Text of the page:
This is the third and final sermon in my little Lent series, though it’s been a whole month since the last one.  I have spoken about repentance, and obedience, and sacrifice is the last of the three.  As a theme it fits perfectly with today’s reading, for Mary shows us everything about the sacrifice entailed in loving Jesus.  We see her open up her home to Jesus and his assorted followers, even Judas who clearly despises her.  We see her give up her emotional security to embrace Jesus and follow him to his death.  She sacrifices far more than money.

Because sacrifice sits at the heart of the Christian gospel. Jesus said, ‘No one has greater love than this, to lay down one’s life for one’s friends.’  Jesus comes to us as the redeeming sacrifice of God, the one who saves us not by winning but by losing, by allowing violence to destroy him – except it doesn’t, but that’s the Easter story.  Now, as we approach the passion, we see the sacrifice being prepared.  Mary is anointing him for death.

And how can we respond?  We look at Mary and see generosity, self-sacrifice, giving to the point where it hurts. Trying to analyse Mary’s beautiful gesture is like trying to deconstruct the Mona Lisa – I am overawed. 

But I’ll have a go…

Mary is generous, generous beyond normal limits.  She gives to the point where it hurts.  Sacrificial giving is giving to the point where a space is left behind, and that space is important.  We give things up for Lent, because in giving something up we create a space. 
It is important to give, not just because of what can be done with what we give, but because the act of giving, the act of sacrifice, is in itself important. 
Giving creates a space, giving creates space for God. 
Jesus often tells people to give something up, and it’s not always the same thing.  He tells the rich young man to sell all he has and give it to the poor, for this young man is in love with money.  He tells other people to leave their families and friends and safe, predictable lives and to follow him.  He tells the Pharisees that they must give up their obsession with rules and human perfection, and learn to love God again.  He tells other people that they must give up dissolute lifestyles and learn to care for each other. Some sick people are told that they must give up their dependence, before they can be made well.  Hard lessons in sacrifice, but whatever stands between you and God is what you must learn to do without.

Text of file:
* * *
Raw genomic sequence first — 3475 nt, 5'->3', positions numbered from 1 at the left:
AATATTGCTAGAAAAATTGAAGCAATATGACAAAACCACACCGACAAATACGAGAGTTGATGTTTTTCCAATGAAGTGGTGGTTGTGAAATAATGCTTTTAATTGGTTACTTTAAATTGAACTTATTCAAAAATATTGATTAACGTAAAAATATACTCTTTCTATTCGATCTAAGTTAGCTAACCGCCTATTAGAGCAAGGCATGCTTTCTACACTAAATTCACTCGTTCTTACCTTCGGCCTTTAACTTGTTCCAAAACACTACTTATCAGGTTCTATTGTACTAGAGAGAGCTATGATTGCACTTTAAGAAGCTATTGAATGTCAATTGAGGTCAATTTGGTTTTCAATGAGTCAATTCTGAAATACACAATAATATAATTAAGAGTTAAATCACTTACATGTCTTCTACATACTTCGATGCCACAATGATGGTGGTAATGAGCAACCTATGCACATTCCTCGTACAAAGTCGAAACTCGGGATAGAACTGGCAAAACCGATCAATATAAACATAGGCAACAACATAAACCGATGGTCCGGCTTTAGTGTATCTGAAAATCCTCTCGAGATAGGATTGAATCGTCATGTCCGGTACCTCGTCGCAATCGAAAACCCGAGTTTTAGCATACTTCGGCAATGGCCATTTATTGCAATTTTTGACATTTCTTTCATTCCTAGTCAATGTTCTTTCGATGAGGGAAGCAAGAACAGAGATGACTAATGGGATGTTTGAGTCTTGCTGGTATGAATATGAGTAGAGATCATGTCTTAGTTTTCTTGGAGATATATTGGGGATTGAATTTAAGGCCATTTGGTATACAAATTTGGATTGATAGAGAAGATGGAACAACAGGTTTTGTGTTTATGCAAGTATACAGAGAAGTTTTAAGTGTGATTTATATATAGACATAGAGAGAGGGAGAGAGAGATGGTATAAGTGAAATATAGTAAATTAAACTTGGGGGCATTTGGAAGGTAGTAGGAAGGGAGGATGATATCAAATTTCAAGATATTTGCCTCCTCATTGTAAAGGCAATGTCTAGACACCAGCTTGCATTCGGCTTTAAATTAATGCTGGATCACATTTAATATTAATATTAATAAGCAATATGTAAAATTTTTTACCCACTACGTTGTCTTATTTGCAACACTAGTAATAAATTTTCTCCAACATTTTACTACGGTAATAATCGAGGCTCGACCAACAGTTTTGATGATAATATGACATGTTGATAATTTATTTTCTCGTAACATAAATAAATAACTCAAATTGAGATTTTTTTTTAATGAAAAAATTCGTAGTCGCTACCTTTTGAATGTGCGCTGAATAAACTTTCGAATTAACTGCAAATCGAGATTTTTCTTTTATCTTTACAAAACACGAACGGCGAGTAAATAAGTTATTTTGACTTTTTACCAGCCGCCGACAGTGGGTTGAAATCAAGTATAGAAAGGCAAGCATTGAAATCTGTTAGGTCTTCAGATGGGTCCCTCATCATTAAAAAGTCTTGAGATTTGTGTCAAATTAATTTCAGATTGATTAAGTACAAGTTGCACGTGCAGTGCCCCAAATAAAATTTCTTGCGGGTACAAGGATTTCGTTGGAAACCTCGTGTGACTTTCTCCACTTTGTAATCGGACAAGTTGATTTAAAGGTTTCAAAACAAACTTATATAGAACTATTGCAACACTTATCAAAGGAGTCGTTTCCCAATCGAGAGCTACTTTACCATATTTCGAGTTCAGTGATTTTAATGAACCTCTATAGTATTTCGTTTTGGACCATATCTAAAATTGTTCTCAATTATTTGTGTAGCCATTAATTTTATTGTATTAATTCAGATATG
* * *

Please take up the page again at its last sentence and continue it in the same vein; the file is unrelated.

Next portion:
Someone asked me once what I missed about my old job, before I trained for the ministry.  It was a useful question.  I missed a few things, but, if I’m honest, the thing I missed most was having definable success.  I loved being able to say ‘I did that, I hit that deadline, I made that difference in the numbers.’ 
I was all about success.  I wanted the big corner office.  I wanted to have ‘made it’.  But what is success in ministry?  How do you measure it?  I promised to serve my congregation and say my prayers.  Measure that. 
The space left by my pursuit of success has made a space for me to look towards the Kingdom of God. I have no idea if I would have been successful, whether I would have got that corner office.  This is God’s way of reminding me that it really doesn’t matter.  Success or failure, God loves you and values you.